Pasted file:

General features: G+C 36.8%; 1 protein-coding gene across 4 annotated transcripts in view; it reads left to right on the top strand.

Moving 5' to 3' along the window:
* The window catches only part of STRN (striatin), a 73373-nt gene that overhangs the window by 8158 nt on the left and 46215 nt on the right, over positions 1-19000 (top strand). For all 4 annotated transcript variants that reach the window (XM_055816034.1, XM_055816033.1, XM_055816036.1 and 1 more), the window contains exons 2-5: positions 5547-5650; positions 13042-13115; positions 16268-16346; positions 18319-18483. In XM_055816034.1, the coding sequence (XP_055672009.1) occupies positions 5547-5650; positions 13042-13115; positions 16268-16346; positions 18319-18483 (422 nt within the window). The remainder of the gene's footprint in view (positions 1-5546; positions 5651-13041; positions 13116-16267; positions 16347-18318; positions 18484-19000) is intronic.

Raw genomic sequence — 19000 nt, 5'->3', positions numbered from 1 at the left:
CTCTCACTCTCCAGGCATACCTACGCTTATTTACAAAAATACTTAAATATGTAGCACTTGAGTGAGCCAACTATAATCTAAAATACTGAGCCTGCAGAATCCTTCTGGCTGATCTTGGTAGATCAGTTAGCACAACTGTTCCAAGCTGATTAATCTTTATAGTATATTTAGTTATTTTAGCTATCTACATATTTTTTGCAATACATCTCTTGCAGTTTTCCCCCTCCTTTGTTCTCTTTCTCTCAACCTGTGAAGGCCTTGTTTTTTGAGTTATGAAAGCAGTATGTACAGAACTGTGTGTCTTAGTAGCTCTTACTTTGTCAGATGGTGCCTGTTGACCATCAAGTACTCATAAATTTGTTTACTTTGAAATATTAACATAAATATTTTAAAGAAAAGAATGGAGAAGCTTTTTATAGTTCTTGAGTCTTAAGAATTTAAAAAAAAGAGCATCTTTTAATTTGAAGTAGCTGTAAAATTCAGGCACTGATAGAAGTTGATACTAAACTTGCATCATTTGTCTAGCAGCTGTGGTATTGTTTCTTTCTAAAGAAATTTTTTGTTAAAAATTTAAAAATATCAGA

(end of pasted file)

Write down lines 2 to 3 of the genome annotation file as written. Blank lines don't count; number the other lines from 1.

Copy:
Moving 5' to 3' along the window:
* The window catches only part of STRN (striatin), a 73373-nt gene that overhangs the window by 8158 nt on the left and 46215 nt on the right, over positions 1-19000 (top strand). For all 4 annotated transcript variants that reach the window (XM_055816034.1, XM_055816033.1, XM_055816036.1 and 1 more), the window contains exons 2-5: positions 5547-5650; positions 13042-13115; positions 16268-16346; positions 18319-18483. In XM_055816034.1, the coding sequence (XP_055672009.1) occupies positions 5547-5650; positions 13042-13115; positions 16268-16346; positions 18319-18483 (422 nt within the window). The remainder of the gene's footprint in view (positions 1-5546; positions 5651-13041; positions 13116-16267; positions 16347-18318; positions 18484-19000) is intronic.